In some cases, Cerebral Palsy cannot be prevented. There are, however, some preventable situations that – if left unattended – increase the chances that a child could be born with Cerebral Palsy. On the part of expectant mothers and physicians, there are some measures that when implemented can reduce the likelihood that a child will be born with Cerebral Palsy.
The role of parents
Although there is no cure for Cerebral Palsy, many risk factors exist that can increase the likelihood of a child developing Cerebral Palsy. The focus of preventing Cerebral Palsy is in alleviating or minimizing risk. Expectant parents, medical practitioners, researchers and government policy makers play important roles in the quest to reduce the chances of a child developing Cerebral Palsy.
Planning a family, or learning of pregnancy, can be an exciting time. It is also a crucial time to begin providing for the safety of the child. Ultimately, a couple planning to start a family may wish to consult with their respective physicians for a pre-conception appointment. For those who are already expecting, there are measures that can be taken during pregnancy, labor and delivery, and immediately after birth that can decrease the likelihood of the child developing Cerebral Palsy. The best way to lessen the threat of risk factors is to be aware of them, and to know what actions should be taken if exposed.
There are certain risks that have been identified to come into play well before a child is born, and immediately before a child is born, that increase the chance that a child is born with Cerebral Palsy. Also, risks occur after a child is born that could lead to a child acquiring the condition. If these risks can be resolved or addressed, the likelihood that a child will be born, and remain, healthy increases.
The risk factors that parents should be mindful of while pregnant are summarized below. For more information on the topic, consult with a medical professional.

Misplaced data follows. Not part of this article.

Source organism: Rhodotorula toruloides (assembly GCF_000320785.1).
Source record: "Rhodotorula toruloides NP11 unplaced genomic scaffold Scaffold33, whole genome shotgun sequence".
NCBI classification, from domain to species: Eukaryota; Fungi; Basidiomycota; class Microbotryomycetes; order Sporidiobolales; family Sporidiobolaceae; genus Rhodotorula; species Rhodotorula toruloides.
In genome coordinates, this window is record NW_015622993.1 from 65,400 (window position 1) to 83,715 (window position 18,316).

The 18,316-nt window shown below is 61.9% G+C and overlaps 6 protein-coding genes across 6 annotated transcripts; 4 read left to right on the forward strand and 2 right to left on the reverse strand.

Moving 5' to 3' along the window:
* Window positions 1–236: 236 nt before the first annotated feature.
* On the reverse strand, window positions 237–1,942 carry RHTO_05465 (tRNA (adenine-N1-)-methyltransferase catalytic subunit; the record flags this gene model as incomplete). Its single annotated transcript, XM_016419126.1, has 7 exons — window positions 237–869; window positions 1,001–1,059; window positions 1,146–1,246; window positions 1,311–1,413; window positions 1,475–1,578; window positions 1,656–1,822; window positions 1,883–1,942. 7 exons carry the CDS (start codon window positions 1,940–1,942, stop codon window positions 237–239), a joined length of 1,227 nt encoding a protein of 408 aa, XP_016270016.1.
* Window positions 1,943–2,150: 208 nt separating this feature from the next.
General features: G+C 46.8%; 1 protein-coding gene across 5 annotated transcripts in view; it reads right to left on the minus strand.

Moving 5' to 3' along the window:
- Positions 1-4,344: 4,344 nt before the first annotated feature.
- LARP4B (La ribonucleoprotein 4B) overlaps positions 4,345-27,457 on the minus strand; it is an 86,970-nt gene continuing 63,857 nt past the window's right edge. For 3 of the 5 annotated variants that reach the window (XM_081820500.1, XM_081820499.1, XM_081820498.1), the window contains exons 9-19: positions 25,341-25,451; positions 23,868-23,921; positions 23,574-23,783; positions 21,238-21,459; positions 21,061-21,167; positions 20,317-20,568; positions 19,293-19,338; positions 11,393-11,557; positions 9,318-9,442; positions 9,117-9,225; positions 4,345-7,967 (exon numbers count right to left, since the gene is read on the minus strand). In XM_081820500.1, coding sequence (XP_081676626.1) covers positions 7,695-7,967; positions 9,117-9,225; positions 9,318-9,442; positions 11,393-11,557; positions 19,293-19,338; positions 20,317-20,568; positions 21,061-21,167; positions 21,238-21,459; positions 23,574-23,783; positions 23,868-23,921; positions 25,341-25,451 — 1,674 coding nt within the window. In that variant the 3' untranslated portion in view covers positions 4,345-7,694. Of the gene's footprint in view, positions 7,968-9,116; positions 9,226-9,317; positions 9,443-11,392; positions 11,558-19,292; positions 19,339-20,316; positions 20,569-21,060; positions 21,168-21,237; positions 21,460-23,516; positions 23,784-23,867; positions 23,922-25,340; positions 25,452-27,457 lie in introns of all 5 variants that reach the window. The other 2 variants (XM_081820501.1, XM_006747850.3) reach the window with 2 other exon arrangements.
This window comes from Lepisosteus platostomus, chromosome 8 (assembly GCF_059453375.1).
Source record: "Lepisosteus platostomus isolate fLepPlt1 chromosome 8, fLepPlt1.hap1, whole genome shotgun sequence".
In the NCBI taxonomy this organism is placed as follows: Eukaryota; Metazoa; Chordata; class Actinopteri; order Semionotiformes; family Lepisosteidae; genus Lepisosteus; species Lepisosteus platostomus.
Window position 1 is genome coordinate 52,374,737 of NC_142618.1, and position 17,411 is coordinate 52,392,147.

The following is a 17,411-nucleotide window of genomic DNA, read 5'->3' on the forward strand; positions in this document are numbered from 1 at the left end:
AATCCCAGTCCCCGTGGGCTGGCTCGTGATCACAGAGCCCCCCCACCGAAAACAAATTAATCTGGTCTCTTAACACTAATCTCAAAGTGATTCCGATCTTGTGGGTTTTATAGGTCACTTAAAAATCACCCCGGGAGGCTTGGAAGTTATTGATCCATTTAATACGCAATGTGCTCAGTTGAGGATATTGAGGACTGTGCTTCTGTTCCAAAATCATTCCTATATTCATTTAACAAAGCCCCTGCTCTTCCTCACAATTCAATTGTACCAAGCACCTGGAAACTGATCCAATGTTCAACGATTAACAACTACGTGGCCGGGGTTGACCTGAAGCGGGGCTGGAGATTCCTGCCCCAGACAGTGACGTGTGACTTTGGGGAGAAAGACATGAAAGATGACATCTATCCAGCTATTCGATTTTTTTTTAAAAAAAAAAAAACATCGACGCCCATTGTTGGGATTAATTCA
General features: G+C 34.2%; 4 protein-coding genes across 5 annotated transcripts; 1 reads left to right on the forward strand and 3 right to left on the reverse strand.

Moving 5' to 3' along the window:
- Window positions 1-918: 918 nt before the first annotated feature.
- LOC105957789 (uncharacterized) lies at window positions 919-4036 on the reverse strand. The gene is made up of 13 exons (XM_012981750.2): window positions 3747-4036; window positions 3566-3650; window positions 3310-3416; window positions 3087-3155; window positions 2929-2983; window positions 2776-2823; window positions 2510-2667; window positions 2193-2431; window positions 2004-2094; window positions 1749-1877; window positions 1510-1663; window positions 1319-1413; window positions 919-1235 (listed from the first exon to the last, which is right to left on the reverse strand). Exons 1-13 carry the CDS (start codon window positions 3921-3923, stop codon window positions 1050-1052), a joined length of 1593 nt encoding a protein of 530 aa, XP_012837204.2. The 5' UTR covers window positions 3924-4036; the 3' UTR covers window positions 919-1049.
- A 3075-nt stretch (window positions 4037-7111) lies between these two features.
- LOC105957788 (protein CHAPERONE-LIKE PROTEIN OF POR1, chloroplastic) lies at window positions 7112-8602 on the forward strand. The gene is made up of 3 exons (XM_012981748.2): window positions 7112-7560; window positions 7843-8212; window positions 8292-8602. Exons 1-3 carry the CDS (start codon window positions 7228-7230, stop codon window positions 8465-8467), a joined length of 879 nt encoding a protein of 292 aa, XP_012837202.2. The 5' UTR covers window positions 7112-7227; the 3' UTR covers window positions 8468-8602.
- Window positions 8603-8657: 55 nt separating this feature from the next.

If a child is conceived through assisted reproductive technology, or IRT
- A mother has chronic infections
- A mother has an improperly treated sexually transmitted disease
- A mother is Rh-negative
- A mother has not received regular pre-natal care
- An accident has taken place that has resulted in a physical injury
After a child is born, the risk factors include:
- A child is injured, abused, or shaken
- An infection is acquired that causes decreased blood flow to the brain
I have a child with Cerebral Palsy. Does that mean my other children will have the condition, too?
No, the fact that a family already has a child with Cerebral Palsy does not automatically mean that a woman will have another child with Cerebral Palsy. This is especially true if she and her physicians address warning signs and detect genetic predispositions. A woman who is Rh-negative may not have complications in a first pregnancy, but subsequent pregnancies can be negatively affected by incompatibility. It’s important to remember that immunization can take place within 72 hours of a birth, or after a pregnancy terminates, which will prevent the issues related to blood incompatibility in subsequent pregnancies. Under circumstances where the mother has a sexually transmitted disease, a health condition that affects the placenta, history of high risk pregnancies or deliveries, or an infection, physicians should take extra precautions while monitoring the pregnancy and while delivering the baby.
How can parents prevent Cerebral Palsy?
Of all of the professionals a parent is likely to encounter during a pregnancy, two individuals that will have the largest impact on whether or not a child has Cerebral Palsy are the mother and her OBGYN. That’s not to say that if a child is born with Cerebral Palsy, it is a mother’s fault – it’s not because most cases are not preventable. But it is to say that a parent that is aware of the known risks are able to express concerns as they may arise or occur. Physicians are reliant on their patient’s health history, ongoing and regularly scheduled checkups, and a mother’s expressed concerns to best ascertain medical treatment options.
Some of the measures that parents – particularly mothers – can take to prevent Cerebral Palsy include:
Parents thinking of conceiving, should meet with their respective doctors and discuss their intentions
The doctors will then run the appropriate tests and ask the appropriate questions to best determine if there are any areas of concern that should be addressed prior to conception. Blood compatibility testing, for example can indicate risk. Parents with known drug or alcohol addictions, or a mother that has been exposed to radiation treatments cause concern.
Maintaining one’s own physical health during pregnancy
There is an established link between infections and risk that determine timing of treatment and effectiveness at managing the risk during labor and delivery. A c-section, for example, may be warranted. Additionally, an expectant mother with a thyroid condition warrants high-risk prenatal care.